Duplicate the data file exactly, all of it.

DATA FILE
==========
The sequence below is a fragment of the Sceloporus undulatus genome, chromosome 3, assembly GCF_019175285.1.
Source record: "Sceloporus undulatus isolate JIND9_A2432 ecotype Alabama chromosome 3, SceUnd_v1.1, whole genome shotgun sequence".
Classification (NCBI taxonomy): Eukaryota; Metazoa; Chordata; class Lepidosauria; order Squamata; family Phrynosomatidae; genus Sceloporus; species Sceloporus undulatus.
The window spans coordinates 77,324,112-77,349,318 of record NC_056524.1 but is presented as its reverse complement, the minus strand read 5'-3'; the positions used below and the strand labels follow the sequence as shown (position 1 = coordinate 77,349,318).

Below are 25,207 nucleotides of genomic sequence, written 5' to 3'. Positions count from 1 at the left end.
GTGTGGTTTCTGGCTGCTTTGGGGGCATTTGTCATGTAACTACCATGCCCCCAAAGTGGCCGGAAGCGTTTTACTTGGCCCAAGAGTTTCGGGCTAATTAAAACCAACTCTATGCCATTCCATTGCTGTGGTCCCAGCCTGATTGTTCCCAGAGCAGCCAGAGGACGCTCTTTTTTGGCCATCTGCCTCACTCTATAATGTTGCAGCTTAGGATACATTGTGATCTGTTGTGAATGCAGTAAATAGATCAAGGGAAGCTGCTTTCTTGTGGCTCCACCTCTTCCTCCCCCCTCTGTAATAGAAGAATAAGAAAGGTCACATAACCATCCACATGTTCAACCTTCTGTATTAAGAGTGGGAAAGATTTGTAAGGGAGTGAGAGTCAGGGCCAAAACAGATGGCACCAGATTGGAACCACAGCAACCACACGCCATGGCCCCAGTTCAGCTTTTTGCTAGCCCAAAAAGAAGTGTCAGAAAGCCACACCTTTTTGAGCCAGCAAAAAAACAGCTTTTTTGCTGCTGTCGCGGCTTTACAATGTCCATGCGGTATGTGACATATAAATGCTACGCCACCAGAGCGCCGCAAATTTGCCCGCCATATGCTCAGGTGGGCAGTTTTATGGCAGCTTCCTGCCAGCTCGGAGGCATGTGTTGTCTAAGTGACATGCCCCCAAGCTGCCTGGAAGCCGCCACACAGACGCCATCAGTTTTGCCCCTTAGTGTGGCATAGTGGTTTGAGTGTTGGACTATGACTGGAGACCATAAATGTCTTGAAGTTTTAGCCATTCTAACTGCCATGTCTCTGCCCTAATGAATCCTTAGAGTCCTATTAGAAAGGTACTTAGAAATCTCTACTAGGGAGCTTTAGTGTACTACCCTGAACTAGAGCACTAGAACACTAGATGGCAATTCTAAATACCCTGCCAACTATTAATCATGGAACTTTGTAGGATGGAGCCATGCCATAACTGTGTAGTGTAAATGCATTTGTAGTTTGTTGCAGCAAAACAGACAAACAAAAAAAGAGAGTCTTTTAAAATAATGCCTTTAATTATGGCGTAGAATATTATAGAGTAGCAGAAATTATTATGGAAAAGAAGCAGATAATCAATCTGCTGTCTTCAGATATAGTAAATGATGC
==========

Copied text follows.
The sequence below is a fragment of the Sceloporus undulatus genome, chromosome 3, assembly GCF_019175285.1.
Source record: "Sceloporus undulatus isolate JIND9_A2432 ecotype Alabama chromosome 3, SceUnd_v1.1, whole genome shotgun sequence".
Classification (NCBI taxonomy): Eukaryota; Metazoa; Chordata; class Lepidosauria; order Squamata; family Phrynosomatidae; genus Sceloporus; species Sceloporus undulatus.
The window spans coordinates 77,324,112-77,349,318 of record NC_056524.1 but is presented as its reverse complement, the minus strand read 5'-3'; the positions used below and the strand labels follow the sequence as shown (position 1 = coordinate 77,349,318).

Below are 25,207 nucleotides of genomic sequence, written 5' to 3'. Positions count from 1 at the left end.
GTGTGGTTTCTGGCTGCTTTGGGGGCATTTGTCATGTAACTACCATGCCCCCAAAGTGGCCGGAAGCGTTTTACTTGGCCCAAGAGTTTCGGGCTAATTAAAACCAACTCTATGCCATTCCATTGCTGTGGTCCCAGCCTGATTGTTCCCAGAGCAGCCAGAGGACGCTCTTTTTTGGCCATCTGCCTCACTCTATAATGTTGCAGCTTAGGATACATTGTGATCTGTTGTGAATGCAGTAAATAGATCAAGGGAAGCTGCTTTCTTGTGGCTCCACCTCTTCCTCCCCCCTCTGTAATAGAAGAATAAGAAAGGTCACATAACCATCCACATGTTCAACCTTCTGTATTAAGAGTGGGAAAGATTTGTAAGGGAGTGAGAGTCAGGGCCAAAACAGATGGCACCAGATTGGAACCACAGCAACCACACGCCATGGCCCCAGTTCAGCTTTTTGCTAGCCCAAAAAGAAGTGTCAGAAAGCCACACCTTTTTGAGCCAGCAAAAAAACAGCTTTTTTGCTGCTGTCGCGGCTTTACAATGTCCATGCGGTATGTGACATATAAATGCTACGCCACCAGAGCGCCGCAAATTTGCCCGCCATATGCTCAGGTGGGCAGTTTTATGGCAGCTTCCTGCCAGCTCGGAGGCATGTGTTGTCTAAGTGACATGCCCCCAAGCTGCCTGGAAGCCGCCACACAGACGCCATCAGTTTTGCCCCTTAGTGTGGCATAGTGGTTTGAGTGTTGGACTATGACTGGAGACCATAAATGTCTTGAAGTTTTAGCCATTCTAACTGCCATGTCTCTGCCCTAATGAATCCTTAGAGTCCTATTAGAAAGGTACTTAGAAATCTCTACTAGGGAGCTTTAGTGTACTACCCTGAACTAGAGCACTAGAACACTAGATGGCAATTCTAAATACCCTGCCAACTATTAATCATGGAACTTTGTAGGATGGAGCCATGCCATAACTGTGTAGTGTAAATGCATTTGTAGTTTGTTGCAGCAAAACAGACAAACAAAAAAAGAGAGTCTTTTAAAATAATGCCTTTAATTATGGCGTAGAATATTATAGAGTAGCAGAAATTATTATGGAAAAGAAGCAGATAATCAATCTGCTGTCTTCAGATATAGTAAATGATGC